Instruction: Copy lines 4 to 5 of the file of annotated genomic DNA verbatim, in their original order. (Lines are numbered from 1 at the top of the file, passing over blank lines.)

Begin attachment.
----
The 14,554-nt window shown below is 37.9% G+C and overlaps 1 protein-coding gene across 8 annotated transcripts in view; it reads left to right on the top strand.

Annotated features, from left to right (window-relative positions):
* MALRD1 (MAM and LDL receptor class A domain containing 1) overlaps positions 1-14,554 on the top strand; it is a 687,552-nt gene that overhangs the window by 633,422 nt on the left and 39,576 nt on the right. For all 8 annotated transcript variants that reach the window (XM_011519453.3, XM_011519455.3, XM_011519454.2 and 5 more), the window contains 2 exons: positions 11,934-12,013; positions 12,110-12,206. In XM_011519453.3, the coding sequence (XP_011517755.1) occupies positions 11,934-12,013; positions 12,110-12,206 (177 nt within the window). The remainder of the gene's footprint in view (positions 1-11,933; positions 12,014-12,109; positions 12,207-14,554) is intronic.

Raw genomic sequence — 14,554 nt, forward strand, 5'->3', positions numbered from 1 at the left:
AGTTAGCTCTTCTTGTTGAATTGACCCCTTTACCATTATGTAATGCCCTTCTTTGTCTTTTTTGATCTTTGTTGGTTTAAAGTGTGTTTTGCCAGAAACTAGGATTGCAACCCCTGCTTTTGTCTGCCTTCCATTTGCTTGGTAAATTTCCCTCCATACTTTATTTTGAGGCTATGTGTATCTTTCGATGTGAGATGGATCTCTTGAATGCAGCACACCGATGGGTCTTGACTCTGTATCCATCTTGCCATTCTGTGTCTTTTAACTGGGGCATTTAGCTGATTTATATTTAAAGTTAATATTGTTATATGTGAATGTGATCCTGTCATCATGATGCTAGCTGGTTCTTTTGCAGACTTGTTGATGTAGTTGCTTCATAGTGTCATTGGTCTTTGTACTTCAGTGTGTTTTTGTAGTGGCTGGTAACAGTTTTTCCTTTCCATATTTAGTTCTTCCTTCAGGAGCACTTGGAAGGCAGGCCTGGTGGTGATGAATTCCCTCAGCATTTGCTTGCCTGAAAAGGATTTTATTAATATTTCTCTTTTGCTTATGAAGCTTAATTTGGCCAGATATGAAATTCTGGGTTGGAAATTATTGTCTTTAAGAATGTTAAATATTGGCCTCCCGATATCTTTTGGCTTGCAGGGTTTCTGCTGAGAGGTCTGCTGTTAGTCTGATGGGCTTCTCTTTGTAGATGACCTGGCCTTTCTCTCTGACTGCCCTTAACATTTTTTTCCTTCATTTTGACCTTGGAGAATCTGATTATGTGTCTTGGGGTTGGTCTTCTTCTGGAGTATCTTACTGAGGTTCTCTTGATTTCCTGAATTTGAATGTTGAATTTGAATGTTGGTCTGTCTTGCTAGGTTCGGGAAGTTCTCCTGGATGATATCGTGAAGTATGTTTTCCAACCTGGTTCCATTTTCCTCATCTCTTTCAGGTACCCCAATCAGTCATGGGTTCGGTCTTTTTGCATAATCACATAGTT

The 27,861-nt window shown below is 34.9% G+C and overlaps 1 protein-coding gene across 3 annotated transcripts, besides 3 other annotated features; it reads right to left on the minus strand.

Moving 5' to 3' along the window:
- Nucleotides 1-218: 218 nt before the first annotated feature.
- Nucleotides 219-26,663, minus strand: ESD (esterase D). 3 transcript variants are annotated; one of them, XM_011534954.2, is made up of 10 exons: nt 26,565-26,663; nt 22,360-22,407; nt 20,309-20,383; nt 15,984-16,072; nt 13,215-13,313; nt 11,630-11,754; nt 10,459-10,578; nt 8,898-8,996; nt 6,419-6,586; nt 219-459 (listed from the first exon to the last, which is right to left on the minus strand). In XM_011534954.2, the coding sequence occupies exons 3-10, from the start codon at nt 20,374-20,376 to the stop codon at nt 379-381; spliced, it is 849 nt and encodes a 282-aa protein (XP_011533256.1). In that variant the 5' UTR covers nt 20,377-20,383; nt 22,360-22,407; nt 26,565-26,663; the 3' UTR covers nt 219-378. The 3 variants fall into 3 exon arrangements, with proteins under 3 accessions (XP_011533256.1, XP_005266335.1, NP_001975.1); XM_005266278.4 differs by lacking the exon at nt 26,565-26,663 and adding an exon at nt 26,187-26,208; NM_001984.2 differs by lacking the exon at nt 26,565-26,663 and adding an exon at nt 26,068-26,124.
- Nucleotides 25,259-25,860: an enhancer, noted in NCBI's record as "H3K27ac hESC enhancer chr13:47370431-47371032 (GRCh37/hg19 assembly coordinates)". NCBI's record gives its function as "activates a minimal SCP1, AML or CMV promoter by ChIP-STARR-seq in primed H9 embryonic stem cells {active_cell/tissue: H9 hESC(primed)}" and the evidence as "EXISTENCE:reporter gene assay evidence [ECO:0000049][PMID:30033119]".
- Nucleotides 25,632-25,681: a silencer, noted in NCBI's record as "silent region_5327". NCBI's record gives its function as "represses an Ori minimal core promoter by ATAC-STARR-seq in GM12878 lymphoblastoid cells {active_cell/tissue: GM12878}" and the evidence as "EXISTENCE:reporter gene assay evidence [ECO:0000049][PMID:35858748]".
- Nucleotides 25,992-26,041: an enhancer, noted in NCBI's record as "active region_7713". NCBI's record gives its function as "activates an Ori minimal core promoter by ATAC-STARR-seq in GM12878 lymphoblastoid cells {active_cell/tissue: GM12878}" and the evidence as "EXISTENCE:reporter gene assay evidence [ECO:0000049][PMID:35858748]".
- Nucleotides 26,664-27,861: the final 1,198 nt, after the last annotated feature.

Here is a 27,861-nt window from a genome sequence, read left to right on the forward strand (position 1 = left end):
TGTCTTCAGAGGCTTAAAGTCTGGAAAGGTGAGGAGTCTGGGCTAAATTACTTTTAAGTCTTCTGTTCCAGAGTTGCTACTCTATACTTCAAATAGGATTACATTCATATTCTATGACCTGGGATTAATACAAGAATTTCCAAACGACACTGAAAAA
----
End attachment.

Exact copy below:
Raw genomic sequence — 14,554 nt, forward strand, 5'->3', positions numbered from 1 at the left:
AGTTAGCTCTTCTTGTTGAATTGACCCCTTTACCATTATGTAATGCCCTTCTTTGTCTTTTTTGATCTTTGTTGGTTTAAAGTGTGTTTTGCCAGAAACTAGGATTGCAACCCCTGCTTTTGTCTGCCTTCCATTTGCTTGGTAAATTTCCCTCCATACTTTATTTTGAGGCTATGTGTATCTTTCGATGTGAGATGGATCTCTTGAATGCAGCACACCGATGGGTCTTGACTCTGTATCCATCTTGCCATTCTGTGTCTTTTAACTGGGGCATTTAGCTGATTTATATTTAAAGTTAATATTGTTATATGTGAATGTGATCCTGTCATCATGATGCTAGCTGGTTCTTTTGCAGACTTGTTGATGTAGTTGCTTCATAGTGTCATTGGTCTTTGTACTTCAGTGTGTTTTTGTAGTGGCTGGTAACAGTTTTTCCTTTCCATATTTAGTTCTTCCTTCAGGAGCACTTGGAAGGCAGGCCTGGTGGTGATGAATTCCCTCAGCATTTGCTTGCCTGAAAAGGATTTTATTAATATTTCTCTTTTGCTTATGAAGCTTAATTTGGCCAGATATGAAATTCTGGGTTGGAAATTATTGTCTTTAAGAATGTTAAATATTGGCCTCCCGATATCTTTTGGCTTGCAGGGTTTCTGCTGAGAGGTCTGCTGTTAGTCTGATGGGCTTCTCTTTGTAGATGACCTGGCCTTTCTCTCTGACTGCCCTTAACATTTTTTTCCTTCATTTTGACCTTGGAGAATCTGATTATGTGTCTTGGGGTTGGTCTTCTTCTGGAGTATCTTACTGAGGTTCTCTTGATTTCCTGAATTTGAATGTTGAATTTGAATGTTGGTCTGTCTTGCTAGGTTCGGGAAGTTCTCCTGGATGATATCGTGAAGTATGTTTTCCAACCTGGTTCCATTTTCCTCATCTCTTTCAGGTACCCCAATCAGTCATGGGTTCGGTCTTTTTGCATAATCACATAGTT